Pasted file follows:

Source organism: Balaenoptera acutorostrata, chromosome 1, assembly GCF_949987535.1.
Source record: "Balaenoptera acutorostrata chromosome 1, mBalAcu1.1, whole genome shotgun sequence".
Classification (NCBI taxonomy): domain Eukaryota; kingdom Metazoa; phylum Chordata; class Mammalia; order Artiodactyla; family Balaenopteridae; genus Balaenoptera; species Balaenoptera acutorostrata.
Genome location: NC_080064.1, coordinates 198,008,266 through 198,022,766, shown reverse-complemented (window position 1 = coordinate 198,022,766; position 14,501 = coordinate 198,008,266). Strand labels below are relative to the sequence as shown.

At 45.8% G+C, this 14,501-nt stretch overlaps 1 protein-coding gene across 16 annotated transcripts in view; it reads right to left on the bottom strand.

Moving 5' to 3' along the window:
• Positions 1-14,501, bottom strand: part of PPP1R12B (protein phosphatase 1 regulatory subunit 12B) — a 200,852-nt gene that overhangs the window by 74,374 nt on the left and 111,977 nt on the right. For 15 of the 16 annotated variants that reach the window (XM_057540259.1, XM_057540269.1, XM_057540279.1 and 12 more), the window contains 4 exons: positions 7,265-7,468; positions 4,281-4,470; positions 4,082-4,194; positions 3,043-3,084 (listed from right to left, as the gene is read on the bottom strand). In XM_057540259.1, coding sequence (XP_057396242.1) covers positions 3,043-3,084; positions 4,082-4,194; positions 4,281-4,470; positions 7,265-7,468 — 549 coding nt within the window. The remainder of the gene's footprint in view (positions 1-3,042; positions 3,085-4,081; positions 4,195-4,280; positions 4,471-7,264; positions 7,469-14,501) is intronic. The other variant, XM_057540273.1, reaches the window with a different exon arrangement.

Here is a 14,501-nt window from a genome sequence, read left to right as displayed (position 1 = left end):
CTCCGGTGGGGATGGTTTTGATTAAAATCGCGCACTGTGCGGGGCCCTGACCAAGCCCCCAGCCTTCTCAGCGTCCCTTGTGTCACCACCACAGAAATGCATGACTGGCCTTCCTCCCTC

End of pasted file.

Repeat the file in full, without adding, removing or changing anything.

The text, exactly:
Source organism: Balaenoptera acutorostrata, chromosome 1, assembly GCF_949987535.1.
Source record: "Balaenoptera acutorostrata chromosome 1, mBalAcu1.1, whole genome shotgun sequence".
Classification (NCBI taxonomy): domain Eukaryota; kingdom Metazoa; phylum Chordata; class Mammalia; order Artiodactyla; family Balaenopteridae; genus Balaenoptera; species Balaenoptera acutorostrata.
Genome location: NC_080064.1, coordinates 198,008,266 through 198,022,766, shown reverse-complemented (window position 1 = coordinate 198,022,766; position 14,501 = coordinate 198,008,266). Strand labels below are relative to the sequence as shown.

At 45.8% G+C, this 14,501-nt stretch overlaps 1 protein-coding gene across 16 annotated transcripts in view; it reads right to left on the bottom strand.

Moving 5' to 3' along the window:
• Positions 1-14,501, bottom strand: part of PPP1R12B (protein phosphatase 1 regulatory subunit 12B) — a 200,852-nt gene that overhangs the window by 74,374 nt on the left and 111,977 nt on the right. For 15 of the 16 annotated variants that reach the window (XM_057540259.1, XM_057540269.1, XM_057540279.1 and 12 more), the window contains 4 exons: positions 7,265-7,468; positions 4,281-4,470; positions 4,082-4,194; positions 3,043-3,084 (listed from right to left, as the gene is read on the bottom strand). In XM_057540259.1, coding sequence (XP_057396242.1) covers positions 3,043-3,084; positions 4,082-4,194; positions 4,281-4,470; positions 7,265-7,468 — 549 coding nt within the window. The remainder of the gene's footprint in view (positions 1-3,042; positions 3,085-4,081; positions 4,195-4,280; positions 4,471-7,264; positions 7,469-14,501) is intronic. The other variant, XM_057540273.1, reaches the window with a different exon arrangement.

Here is a 14,501-nt window from a genome sequence, read left to right as displayed (position 1 = left end):
CTCCGGTGGGGATGGTTTTGATTAAAATCGCGCACTGTGCGGGGCCCTGACCAAGCCCCCAGCCTTCTCAGCGTCCCTTGTGTCACCACCACAGAAATGCATGACTGGCCTTCCTCCCTC